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The Necessity of Civil Disobedience: Bill Moyers Interviews Tim DeChristopher

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The Necessity of Civil Disobedience: Bill Moyers Interviews Tim DeChristopher

During the closing weeks of the Bush White House, 27-year-old environmental activist Tim DeChristopher went to protest the auction of gas and oil drilling rights to more than 150,000 acres of publicly-owned Utah wilderness. But instead of waving a sign, DeChristopher disrupted the proceedings by starting to bid. Given an auction paddle designating him “Bidder 70,” DeChristopher won a dozen land leases worth nearly $2 million. He was arrested for criminal fraud, found guilty and sentenced to two years in federal prison—even though the new Obama Administration had since declared the oil and gas auction null and void.

DeChristopher—who was released less than a month ago—joins Bill Moyers to talk about the necessity of civil disobedience in the fight for justice, how his jury was ordered to place the strict letter of the law over moral conscience and the future of the environmental movement. Bidder 70, a new documentary chronicling DeChristopher’s legal battle and activism, opened May 17. DeChristopher is co-founder of the grassroots environmental group Peaceful Uprising.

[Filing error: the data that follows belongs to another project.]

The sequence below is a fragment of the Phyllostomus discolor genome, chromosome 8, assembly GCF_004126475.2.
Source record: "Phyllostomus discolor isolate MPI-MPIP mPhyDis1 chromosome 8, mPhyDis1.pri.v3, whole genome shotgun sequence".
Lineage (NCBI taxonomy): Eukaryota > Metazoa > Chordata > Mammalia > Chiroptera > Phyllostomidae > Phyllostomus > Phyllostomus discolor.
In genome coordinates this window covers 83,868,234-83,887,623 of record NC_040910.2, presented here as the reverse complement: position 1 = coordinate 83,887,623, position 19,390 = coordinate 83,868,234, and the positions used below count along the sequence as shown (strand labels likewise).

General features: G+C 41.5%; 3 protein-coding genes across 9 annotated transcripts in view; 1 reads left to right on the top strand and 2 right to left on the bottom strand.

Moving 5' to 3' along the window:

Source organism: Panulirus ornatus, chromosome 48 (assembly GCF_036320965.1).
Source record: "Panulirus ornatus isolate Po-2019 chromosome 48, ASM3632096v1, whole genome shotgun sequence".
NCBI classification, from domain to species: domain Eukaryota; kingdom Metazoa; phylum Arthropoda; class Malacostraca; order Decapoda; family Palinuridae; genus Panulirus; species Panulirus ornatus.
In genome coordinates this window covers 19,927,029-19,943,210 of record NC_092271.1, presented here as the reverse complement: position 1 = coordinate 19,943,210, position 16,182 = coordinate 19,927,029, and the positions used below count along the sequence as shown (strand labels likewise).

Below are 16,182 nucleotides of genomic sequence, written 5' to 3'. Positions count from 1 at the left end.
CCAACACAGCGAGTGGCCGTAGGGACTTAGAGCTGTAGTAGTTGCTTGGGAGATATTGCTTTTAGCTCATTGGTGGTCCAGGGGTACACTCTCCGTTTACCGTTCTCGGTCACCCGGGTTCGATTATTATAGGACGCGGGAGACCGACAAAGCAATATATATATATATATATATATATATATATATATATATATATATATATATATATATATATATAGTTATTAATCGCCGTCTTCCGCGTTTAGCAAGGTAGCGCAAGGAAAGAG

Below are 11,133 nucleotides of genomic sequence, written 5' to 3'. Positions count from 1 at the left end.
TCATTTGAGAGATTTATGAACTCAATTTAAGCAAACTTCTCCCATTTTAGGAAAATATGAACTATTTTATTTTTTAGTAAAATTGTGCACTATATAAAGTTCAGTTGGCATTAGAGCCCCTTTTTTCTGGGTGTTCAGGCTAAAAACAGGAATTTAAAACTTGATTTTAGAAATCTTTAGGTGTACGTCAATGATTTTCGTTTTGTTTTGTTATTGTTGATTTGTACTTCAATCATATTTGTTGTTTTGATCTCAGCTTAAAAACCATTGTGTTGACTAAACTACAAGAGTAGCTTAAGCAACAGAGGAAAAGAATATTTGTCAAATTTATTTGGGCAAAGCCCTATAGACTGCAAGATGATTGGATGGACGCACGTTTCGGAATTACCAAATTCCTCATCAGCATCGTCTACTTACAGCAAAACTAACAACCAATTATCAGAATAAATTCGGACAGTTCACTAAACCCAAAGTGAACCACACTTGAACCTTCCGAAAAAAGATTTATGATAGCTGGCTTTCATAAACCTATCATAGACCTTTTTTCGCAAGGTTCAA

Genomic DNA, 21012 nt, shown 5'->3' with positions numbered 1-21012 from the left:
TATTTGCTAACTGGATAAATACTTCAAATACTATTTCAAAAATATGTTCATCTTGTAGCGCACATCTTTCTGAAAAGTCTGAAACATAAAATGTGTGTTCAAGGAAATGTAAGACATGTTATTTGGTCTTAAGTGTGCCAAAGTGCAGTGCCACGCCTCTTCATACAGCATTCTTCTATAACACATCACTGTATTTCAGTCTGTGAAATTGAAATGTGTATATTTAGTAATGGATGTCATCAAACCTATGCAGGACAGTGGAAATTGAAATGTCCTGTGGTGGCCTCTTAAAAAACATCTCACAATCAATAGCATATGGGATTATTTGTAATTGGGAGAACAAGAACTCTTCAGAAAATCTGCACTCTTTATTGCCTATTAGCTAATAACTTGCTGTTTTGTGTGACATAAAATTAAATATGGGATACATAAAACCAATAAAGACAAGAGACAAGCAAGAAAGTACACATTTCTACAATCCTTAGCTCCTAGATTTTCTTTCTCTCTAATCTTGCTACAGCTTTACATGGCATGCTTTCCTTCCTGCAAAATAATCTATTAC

“When I went into this, I was pretty focused on the direct impacts of my actions, keeping that oil under those parcels and stopping this particular auction,” DeChristopher tells Bill. “I think those impacts turned out to be much more important than just keeping that oil in the ground.”

Across America, government-controlled lands are leased to companies seeking to turn a profit on the fossil fuels that lie beneath. Among those lands are some national parks, preserves, forests and seashores.

Visit EcoWatch’s CLIMATE CHANGE page for more related news on this topic.

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